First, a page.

October 3, 2004

IGERT Urban Ecology at UW

The mission of the IGERT Urban Ecology was “to improve Earth’s condition by engaging policy makers, scientists, students and citizens in the generation, teaching and use of knowledge about the interactions between humans and ecological processes in urbanizing environments.”

In December 2004, CIRGE presented the results of three years formative and summative evaluative work to the Urban Ecology IGERT faculty, students, departmental chairs, and campus administration.

The report, Urban Ecology Mid-term Evaluation and the University of Washington, presented findings and recommendations for a number of significant program changes for the remaining years of this IGERT. As part of the evaluation activities, CIRGE innovative consultant conducted a series of workshops for faculty and students on program and time management, on teamwork and team teaching, and on conflict resolution.

Download Report: Innovation in PhD Training

International Collaboration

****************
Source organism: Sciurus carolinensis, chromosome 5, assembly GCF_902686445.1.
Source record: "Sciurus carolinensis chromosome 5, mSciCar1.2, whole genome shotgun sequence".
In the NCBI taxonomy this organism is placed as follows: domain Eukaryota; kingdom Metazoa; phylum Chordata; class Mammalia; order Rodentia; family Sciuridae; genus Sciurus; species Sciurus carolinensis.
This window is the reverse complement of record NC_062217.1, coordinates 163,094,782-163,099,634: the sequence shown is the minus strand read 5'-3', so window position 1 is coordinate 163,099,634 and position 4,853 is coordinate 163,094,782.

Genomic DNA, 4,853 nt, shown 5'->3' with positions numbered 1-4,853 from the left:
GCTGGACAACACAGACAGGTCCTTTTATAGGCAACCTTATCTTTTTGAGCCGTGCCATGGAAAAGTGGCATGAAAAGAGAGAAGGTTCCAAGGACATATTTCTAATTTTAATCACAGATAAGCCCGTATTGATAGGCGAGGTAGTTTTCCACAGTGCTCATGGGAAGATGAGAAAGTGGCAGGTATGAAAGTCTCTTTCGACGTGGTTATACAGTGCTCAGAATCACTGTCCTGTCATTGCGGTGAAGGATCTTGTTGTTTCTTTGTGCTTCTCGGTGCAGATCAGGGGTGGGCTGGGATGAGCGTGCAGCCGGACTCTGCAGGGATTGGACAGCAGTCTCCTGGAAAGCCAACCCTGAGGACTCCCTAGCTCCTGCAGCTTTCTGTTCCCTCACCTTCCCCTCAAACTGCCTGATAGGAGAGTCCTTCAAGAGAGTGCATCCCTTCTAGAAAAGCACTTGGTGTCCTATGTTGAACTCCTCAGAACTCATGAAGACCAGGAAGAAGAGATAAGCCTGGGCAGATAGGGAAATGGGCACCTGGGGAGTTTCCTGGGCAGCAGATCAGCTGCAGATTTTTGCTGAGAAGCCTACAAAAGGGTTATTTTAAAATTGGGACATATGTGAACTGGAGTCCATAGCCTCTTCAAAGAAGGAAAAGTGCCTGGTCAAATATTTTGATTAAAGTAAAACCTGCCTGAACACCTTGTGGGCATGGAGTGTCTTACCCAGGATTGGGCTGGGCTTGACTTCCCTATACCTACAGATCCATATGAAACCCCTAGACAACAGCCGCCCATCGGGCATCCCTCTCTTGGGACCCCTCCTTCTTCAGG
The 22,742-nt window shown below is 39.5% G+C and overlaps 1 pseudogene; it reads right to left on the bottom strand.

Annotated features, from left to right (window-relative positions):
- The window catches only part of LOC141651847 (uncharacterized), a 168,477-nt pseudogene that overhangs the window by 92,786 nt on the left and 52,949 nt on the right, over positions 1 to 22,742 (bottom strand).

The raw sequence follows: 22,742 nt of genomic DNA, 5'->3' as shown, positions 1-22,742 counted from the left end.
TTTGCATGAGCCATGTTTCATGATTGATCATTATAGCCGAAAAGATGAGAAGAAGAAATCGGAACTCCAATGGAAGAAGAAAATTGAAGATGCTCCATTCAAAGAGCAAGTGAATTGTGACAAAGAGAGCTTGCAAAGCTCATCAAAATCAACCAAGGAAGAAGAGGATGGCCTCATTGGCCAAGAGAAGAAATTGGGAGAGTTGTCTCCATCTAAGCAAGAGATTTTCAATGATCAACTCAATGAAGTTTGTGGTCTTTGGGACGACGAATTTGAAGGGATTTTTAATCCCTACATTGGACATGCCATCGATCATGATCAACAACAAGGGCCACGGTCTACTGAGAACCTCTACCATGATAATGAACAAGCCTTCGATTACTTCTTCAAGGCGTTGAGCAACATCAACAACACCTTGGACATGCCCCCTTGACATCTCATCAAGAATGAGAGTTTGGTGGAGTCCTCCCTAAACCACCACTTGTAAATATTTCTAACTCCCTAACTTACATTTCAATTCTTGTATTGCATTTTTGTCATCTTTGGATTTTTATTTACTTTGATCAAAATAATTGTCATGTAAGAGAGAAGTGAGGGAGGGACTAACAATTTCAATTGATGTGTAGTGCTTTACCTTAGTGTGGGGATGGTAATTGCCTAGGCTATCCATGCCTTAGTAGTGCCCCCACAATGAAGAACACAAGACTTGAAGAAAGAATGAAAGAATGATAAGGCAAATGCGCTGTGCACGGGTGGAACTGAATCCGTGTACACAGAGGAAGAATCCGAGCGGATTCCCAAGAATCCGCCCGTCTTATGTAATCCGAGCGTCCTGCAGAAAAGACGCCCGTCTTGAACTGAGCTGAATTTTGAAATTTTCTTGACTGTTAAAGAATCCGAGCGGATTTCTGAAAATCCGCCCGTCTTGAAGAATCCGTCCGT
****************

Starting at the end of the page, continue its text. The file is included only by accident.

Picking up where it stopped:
CIRGE facilitated the collaboration of the Urban Ecology IGERT with another urban ecology doctoral program in Berlin, Germany. We added another pair of doctoral programs (Boston University Bioinformatics IGERT and Humboldt University, Berlin, Germany Systems Biology Graduiertenkolleg) to the evaluation research project to provide a broader base for the generalization of findings.

CIRGE undertaken two important research activities with these innovative doctoral programs:

  1. CIRGE supported implementing and maintaining collaboration included conducting workshops to prepare the visits abroad of faculty and students; facilitating feedback sessions with students and faculty from both programs at the end of joint international workshops; and facilitating ongoing feedback for faculty regarding the collaborative process to improve communication, information, and organizational planning.
  2. CIRGE conducted formative evaluation focusing on the ongoing activities of the project. We analyzed similarities and differences between the programs, the institutional structures and conditions that support or hinder international cooperation, and we assessed the progress in personal relations and communication processes. During the last year we focused on the (a) process of collaboration, (b) individual expectations, and (c) institutional goals and limitations.

Download Report: Evaluative Framework for International Collaboration